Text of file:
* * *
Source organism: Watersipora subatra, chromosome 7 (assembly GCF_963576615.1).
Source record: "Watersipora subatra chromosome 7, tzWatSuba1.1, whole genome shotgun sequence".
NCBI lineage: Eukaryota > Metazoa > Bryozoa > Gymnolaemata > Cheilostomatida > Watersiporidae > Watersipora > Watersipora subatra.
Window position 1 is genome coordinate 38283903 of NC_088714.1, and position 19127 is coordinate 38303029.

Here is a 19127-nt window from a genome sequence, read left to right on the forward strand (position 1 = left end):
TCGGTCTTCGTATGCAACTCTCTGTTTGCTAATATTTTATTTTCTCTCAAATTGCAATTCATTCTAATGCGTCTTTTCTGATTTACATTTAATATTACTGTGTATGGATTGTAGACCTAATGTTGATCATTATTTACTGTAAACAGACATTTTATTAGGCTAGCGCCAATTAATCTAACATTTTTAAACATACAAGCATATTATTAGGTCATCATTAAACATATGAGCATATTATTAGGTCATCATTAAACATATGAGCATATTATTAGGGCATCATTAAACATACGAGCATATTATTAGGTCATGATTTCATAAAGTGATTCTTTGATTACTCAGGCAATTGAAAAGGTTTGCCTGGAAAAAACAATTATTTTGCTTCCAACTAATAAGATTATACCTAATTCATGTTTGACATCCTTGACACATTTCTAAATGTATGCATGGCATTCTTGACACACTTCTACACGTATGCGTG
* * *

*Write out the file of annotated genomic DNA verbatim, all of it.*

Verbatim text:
Source organism: Watersipora subatra, chromosome 7 (assembly GCF_963576615.1).
Source record: "Watersipora subatra chromosome 7, tzWatSuba1.1, whole genome shotgun sequence".
NCBI lineage: Eukaryota > Metazoa > Bryozoa > Gymnolaemata > Cheilostomatida > Watersiporidae > Watersipora > Watersipora subatra.
Window position 1 is genome coordinate 38283903 of NC_088714.1, and position 19127 is coordinate 38303029.

Here is a 19127-nt window from a genome sequence, read left to right on the forward strand (position 1 = left end):
TCGGTCTTCGTATGCAACTCTCTGTTTGCTAATATTTTATTTTCTCTCAAATTGCAATTCATTCTAATGCGTCTTTTCTGATTTACATTTAATATTACTGTGTATGGATTGTAGACCTAATGTTGATCATTATTTACTGTAAACAGACATTTTATTAGGCTAGCGCCAATTAATCTAACATTTTTAAACATACAAGCATATTATTAGGTCATCATTAAACATATGAGCATATTATTAGGTCATCATTAAACATATGAGCATATTATTAGGGCATCATTAAACATACGAGCATATTATTAGGTCATGATTTCATAAAGTGATTCTTTGATTACTCAGGCAATTGAAAAGGTTTGCCTGGAAAAAACAATTATTTTGCTTCCAACTAATAAGATTATACCTAATTCATGTTTGACATCCTTGACACATTTCTAAATGTATGCATGGCATTCTTGACACACTTCTACACGTATGCGTG